An open-sided stone barn forms another side of the Physic Garden. Here simple, silvered oak benches and salvaged medieval figures are joined by a rill of mounding wild ivy. The Lawley’s tried to grow ferns here but the position was too dark – the exuberant ivy is a clever solution.

IMG_2668A wave of wild ivy softens the stone arches

A favourite lichen-encrusted witch-hazel guards the exit of the Physic Garden. Frank Lawley writes beautiful about why it was chosen for this position – ‘for its mass of yellow flowers … a winter delight, always catching the sun or making it.’

IMG_2684                                                       Lichen encrusted witchhazel

We visit the Formal Garden at the front of the house next. Again Frank writes beautifully of his original hope for the way this vibrant topiary garden might function – ‘a gesture of respectful hospitality…splashes of yellow may be the first indication to the traveller that there is a garden ahead.’

IMG_2694IMG_2810 (2)The Formal Garden, Herterton

I am completely smitten by the mounded ‘bee skeps’ (based on the traditional domed basket-style bee hive). Frank says they are of ‘japanese box’ – perhaps Ilex crenata ‘Golden Gem’?

Beyond the field wall the landscape is ‘flamboyantly informal’ – I admire the way the wall is so thickly draped in ivy that the stone itself has disappeared and I love the view through the tightly clipped topiary and wooden gate to the soft grasses beyond:

IMG_2710Views through to the wilder landscape beyond the garden

As we return to the house, Frank points out the bright-leaved thyme at the foot of the box hedge. In the book he captures the way ‘the luminous colour’ of this ‘ribbon of lemon-yellow, citrus-smelling, non-flowering thyme (Thymus pulegioides ‘Aureus)’… ‘is a pleasure in all seasons.’  It would be excellent to return in early spring to see the thousands of Crocus tommasinianus planted here, followed by a display of crown imperials in April and May ‘yellow and one end, red at the other, with the best a fine orange in the centre section.’IMG_2707                        border edged with Thymus pulegioides ‘Aureus’, The Formal Garden

Finally, with the rain now soaking into us, we reach The Fancy Garden – a formal box parterre only planted in 1999 with a gazebo on the boundary. The idea was to have a garden with less colour (‘now we must return to green again’, writes Frank), as the garden meets the landscape. I had not understood before that the original function of a gazebo is to offer a view onto the surrounding countryside on one side and back into the garden on the other. The Lawleys learnt about this from Ralph Dutton and I am now learning from them.  Frank Lawley’s design for the gazebo – as an echo to a slim elevation of the house – came to him in a ‘eureka moment’. The stone lavabo at the centre of the garden was hard won – you will have to read the book – and it is now believed to be Roman.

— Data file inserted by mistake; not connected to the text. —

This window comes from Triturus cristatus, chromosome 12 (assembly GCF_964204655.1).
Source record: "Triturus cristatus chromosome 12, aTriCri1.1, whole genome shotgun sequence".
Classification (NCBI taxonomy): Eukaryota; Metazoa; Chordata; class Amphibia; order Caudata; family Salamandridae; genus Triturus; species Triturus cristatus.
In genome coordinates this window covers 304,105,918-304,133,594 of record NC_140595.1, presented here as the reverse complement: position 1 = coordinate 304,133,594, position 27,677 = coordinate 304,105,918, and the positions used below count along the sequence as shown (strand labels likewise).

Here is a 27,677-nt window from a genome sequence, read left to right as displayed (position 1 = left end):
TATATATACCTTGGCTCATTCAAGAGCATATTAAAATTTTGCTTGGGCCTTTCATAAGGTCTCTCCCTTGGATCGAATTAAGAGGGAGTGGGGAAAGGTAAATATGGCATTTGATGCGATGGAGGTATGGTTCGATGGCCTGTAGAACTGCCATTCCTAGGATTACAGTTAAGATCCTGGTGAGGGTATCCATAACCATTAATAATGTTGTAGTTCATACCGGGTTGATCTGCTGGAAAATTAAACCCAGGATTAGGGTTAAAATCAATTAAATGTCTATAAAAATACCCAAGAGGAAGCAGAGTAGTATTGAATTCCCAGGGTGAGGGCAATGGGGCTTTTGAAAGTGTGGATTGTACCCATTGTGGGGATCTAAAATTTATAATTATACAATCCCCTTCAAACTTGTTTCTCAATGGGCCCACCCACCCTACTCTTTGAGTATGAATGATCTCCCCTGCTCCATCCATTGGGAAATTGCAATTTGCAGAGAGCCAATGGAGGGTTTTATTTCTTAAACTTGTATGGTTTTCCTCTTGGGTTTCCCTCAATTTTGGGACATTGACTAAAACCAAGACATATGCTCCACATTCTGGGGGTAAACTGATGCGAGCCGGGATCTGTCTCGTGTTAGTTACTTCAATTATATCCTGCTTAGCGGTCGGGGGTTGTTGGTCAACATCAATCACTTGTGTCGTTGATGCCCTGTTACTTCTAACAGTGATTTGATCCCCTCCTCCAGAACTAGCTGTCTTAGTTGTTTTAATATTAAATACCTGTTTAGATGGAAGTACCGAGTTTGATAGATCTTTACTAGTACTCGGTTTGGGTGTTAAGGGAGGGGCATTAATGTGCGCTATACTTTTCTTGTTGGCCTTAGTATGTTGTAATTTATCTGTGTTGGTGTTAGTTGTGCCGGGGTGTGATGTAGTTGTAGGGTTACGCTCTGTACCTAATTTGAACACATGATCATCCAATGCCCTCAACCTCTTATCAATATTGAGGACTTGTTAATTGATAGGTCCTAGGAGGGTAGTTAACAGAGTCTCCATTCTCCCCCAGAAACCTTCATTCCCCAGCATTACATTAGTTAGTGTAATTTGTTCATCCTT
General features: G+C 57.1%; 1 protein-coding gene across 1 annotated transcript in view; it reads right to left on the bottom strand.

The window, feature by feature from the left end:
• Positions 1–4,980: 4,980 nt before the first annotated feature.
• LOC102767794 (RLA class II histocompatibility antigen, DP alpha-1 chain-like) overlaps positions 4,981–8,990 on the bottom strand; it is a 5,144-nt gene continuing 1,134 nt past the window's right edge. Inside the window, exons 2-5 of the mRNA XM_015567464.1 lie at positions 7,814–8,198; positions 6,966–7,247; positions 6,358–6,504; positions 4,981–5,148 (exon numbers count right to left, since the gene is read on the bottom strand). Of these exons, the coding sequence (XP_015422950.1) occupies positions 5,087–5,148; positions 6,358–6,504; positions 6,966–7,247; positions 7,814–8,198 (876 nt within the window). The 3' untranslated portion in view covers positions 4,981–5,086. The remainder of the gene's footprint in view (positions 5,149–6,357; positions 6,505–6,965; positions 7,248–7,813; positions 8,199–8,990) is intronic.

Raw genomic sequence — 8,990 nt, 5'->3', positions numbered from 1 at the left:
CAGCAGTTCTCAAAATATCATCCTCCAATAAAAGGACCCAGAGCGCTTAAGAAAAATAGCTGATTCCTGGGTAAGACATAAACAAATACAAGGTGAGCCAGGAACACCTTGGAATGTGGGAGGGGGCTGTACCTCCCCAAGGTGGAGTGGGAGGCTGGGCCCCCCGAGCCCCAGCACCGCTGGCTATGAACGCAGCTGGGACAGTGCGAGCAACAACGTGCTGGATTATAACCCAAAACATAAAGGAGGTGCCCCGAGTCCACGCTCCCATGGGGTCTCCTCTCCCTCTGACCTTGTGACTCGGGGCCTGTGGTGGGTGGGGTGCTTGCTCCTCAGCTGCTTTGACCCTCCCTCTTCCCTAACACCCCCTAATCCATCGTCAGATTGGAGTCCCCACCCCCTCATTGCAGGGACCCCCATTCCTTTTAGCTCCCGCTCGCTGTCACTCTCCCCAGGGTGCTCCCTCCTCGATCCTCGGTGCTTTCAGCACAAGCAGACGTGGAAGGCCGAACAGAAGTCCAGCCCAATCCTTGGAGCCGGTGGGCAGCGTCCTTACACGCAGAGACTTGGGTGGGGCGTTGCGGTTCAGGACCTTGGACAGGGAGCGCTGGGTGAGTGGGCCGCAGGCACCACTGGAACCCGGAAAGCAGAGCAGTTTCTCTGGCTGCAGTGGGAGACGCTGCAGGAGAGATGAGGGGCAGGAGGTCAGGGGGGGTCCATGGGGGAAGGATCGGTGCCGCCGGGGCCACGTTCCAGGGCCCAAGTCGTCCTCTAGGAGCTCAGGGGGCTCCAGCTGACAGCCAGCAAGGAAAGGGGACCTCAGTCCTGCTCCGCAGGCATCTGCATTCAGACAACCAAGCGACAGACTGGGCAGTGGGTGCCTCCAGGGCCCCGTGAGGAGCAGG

IMG_2767                                             View to the gazebo and Fancy Garden
IMG_1115                                       The box parterre in The Fancy Garden
IMG_2771                                                     The stone lavabo, Fancy Garden

But again, the idea of simple and green is not quite accurate. Frank explains that in the spring, the darkly serene yew ‘Sitouterie’ is invaded by hosts of aquilegia, then white martagon lilies and finally Campanula lactiflora. Now at the beginning of autumn, it is the end of the garden that gets the sun for longest, and Frank and Marjorie Lawley have naturally made the most of this late opportunity with vibrant combinations of apricot, salmon pink, magenta and lilac flanking the gazebo:


IMG_2778      Crocosmia crocosmilliflora ‘George Davison’ with Colchicum ‘Lilac Wonder’, ferns and pinks


Tritonia disticha subsp. rubroluce with another Colchicum,  possibly byzantinum and Nerine bowdenii

IMG_2774Nerine bowdenii

Just occasionally, even Frank and Marjorie Lawley will take a few minutes off to sit on the covered bench in the open ground floor of the gazebo and enjoy a cup of coffee in this immaculate stone chamber:


Bench within the open ground floor of the gazebo

Through the lovely stone gateway there are the nursery beds where you will find ‘our last group of topiaries, mostly variations upon pyramids in yew and domes in silver holy which conceal our wooden sheds and a heap of sand.’ I would expect nothing less than a beautiful and ordered working area from this amazing garden. IMG_2785

                                        Stone doorway through to the nursery beds

 We say a fond goodbye to Frank and I remember a line from his book which makes me smile because of its almost outrageous modesty: ‘one acre has been perfectly sufficient, for we have a very intensive style.’IMG_2794


Frank Lawley, Herterton, October 2015

We drive further North and arrive at St Andrews on the East coast of Scotland at dusk. The rain has faded away and the handsome stepped roof of the St Andrews Castle is silhouetted against a clear evening sky.

IMG_2805 (1)St Andrews Castle

The Chariots-of-fire-famous West Sands is pale and silvery in the evening light and stretches out before us, simple and open: 
IMG_2807                                                            West Sands, St Andrews